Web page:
Provided that before issuing such notification the Government shall call upon the owners of the lands and buildings in such slum area to show cause why such declaration should not be made and after considering the cause, if any, shown by such owners, the Government may pass such orders as they may deem fit.'
6. It is clear from the above provision that there must be a notification declaring a particular area as a slum area under S. 3; and as per S. 11, there must be a declaration that such area comes under the slum clearance area. Neither of these things has been done in this case, before the Slum Clearance Board launched its coercive proceedings to evict the appellants herein. No provision in the Act has been shown to us as to how such proceedings are taken by the second respondent herein. Even assuming that the second respondent has power to evict the appellants under Act 11 of 1971, on account of the failure on the part of the second respondent to declare the area as a slum area, and the further failure to declare such area as a slum clearance area, the action taken by the second respondent to clear the appellants from the area cannot be sustained. These detractions, in our view, are mandatory in nature and the failure to adhere to the procedure prescribed vitiates all the proceedings taken by the second respondent to evict the appellants. It is always open to the second respondent to follow the procedure strictly set up by the Act before taking action to clear the appellants from the tenements in which they are residing.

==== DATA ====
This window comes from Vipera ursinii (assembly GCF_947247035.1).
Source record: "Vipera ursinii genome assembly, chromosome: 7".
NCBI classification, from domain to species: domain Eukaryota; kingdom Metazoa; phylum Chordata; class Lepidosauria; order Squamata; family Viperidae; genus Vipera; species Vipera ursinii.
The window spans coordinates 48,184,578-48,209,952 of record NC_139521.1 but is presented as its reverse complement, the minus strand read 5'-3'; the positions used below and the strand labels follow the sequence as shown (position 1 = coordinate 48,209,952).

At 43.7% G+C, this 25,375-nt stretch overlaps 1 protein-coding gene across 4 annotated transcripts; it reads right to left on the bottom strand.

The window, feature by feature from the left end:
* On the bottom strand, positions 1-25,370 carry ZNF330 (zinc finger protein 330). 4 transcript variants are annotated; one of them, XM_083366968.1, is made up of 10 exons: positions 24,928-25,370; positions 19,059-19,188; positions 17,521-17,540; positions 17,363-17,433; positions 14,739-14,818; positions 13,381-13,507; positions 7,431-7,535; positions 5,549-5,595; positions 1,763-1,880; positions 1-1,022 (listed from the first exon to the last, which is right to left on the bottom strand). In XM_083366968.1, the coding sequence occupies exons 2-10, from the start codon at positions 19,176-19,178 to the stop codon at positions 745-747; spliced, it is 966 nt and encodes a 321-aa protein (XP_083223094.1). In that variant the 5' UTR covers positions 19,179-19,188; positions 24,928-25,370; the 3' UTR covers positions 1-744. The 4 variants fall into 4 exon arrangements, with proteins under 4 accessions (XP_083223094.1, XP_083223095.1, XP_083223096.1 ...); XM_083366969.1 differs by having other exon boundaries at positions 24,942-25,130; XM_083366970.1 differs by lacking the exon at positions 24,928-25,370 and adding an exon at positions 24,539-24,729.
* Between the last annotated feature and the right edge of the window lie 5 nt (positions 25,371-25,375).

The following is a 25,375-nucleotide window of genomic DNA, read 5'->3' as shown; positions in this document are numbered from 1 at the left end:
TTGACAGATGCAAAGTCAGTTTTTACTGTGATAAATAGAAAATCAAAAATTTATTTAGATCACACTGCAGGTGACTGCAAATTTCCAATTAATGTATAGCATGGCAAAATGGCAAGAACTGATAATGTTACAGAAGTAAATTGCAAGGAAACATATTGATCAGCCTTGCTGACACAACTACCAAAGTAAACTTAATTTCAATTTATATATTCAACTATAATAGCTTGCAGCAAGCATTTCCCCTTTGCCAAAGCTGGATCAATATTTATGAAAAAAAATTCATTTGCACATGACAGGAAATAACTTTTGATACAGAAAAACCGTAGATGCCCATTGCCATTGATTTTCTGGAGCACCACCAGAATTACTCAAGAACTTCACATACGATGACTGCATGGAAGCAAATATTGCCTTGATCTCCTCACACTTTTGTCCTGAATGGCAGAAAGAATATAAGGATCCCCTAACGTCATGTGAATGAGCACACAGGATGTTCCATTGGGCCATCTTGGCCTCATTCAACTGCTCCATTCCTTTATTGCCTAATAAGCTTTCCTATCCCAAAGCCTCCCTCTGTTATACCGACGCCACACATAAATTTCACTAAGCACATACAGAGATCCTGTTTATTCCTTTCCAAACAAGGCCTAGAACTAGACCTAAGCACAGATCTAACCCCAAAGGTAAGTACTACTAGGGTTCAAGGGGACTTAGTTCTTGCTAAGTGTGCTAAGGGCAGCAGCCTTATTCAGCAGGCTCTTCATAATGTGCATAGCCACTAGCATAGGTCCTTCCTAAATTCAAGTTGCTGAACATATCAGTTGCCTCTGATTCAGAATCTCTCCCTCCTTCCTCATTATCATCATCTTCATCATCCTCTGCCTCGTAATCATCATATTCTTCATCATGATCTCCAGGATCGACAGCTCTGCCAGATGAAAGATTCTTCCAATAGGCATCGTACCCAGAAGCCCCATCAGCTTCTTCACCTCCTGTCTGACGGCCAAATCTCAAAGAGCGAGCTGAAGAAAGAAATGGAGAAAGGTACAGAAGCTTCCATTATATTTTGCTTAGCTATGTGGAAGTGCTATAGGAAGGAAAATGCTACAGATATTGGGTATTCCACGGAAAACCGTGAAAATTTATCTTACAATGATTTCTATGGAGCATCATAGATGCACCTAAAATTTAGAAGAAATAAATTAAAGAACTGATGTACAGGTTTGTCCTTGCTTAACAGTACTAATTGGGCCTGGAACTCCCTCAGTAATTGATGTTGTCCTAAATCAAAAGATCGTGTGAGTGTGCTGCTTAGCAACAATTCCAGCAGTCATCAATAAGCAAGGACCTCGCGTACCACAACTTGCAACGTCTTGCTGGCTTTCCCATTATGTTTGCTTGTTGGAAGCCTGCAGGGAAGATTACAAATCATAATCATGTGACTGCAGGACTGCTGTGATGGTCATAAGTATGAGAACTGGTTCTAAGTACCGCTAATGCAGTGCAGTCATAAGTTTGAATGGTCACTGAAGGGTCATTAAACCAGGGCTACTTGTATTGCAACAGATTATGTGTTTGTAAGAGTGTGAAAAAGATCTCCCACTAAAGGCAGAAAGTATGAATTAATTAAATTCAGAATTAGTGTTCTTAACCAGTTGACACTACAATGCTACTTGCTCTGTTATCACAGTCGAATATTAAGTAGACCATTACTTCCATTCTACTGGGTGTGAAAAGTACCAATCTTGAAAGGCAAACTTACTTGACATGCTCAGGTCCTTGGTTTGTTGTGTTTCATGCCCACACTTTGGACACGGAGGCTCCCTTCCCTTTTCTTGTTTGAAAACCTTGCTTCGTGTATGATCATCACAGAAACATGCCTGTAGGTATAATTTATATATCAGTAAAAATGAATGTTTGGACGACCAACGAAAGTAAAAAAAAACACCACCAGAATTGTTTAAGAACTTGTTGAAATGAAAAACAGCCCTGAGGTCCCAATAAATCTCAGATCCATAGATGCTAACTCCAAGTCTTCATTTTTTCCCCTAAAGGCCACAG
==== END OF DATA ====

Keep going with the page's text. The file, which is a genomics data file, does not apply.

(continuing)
7. For all these reasons the writ appeal is allowed, with the result that there will be a writ of mandamus directing the second respondent not to evict the appellants or to take any proceedings against them unless it is done in accordance with the procedure set up by the Act. There will be no order as to costs.
8. Appeal allowed.